Futures Options Trading

Posted in Trading Commentary, Submitted by Trading Critic on Tue, 2006-05-16 04:23.

In case of futures, after a trade is confirmed by two members of the exchange, the exchange house itself becomes the counter-party which guarantees every trade. Futures contracts are much more liquid and their price is more transparent due to the standardization and market reporting of volumes and price. A futures contract can be reversed with any member of the exchange. If futures contracts are priced above the spot price, it is known as the Contango market. If the futures price prevails below the spot price, it is known as Backwardation.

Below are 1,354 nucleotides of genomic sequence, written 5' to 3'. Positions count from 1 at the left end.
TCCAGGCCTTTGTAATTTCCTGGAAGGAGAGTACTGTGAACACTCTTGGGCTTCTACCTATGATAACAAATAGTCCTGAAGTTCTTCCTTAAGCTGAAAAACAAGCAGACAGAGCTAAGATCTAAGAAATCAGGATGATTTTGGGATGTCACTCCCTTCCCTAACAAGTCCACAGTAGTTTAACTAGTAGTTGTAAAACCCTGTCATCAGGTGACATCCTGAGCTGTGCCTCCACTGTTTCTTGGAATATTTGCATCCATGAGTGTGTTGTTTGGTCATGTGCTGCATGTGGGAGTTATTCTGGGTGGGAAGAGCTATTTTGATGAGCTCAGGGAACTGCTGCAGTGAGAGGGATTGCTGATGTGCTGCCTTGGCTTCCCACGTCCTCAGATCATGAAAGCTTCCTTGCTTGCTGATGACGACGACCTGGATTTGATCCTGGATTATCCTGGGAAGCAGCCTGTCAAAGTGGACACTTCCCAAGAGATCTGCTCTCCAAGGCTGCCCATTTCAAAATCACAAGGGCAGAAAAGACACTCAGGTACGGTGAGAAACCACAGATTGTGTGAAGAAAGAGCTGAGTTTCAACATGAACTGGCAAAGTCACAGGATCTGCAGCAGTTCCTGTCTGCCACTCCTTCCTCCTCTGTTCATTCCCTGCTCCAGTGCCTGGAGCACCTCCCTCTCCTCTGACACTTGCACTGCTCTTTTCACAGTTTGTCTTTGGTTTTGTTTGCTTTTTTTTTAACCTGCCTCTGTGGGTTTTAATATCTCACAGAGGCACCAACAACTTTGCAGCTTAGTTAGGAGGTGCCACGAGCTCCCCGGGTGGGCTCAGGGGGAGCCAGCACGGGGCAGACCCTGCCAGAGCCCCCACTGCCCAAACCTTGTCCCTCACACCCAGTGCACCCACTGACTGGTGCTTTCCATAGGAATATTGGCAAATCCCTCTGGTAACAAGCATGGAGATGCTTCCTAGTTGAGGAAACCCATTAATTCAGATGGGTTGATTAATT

An option to buy is known as a call option, and is usually purchased in the expectation of a rising price; an option to sell is called a put option and is bought in the expectation of a falling price or to protect a profit on an investment. Options, like futures, allow individuals and firms to hedge against the risk of wide fluctuations in prices; they also allow speculators to gamble for large profits with limited liability. It costs nothing upfront to enter into a futures contract, whereas there is an immediate cost of entering into an options contract, called a premium.

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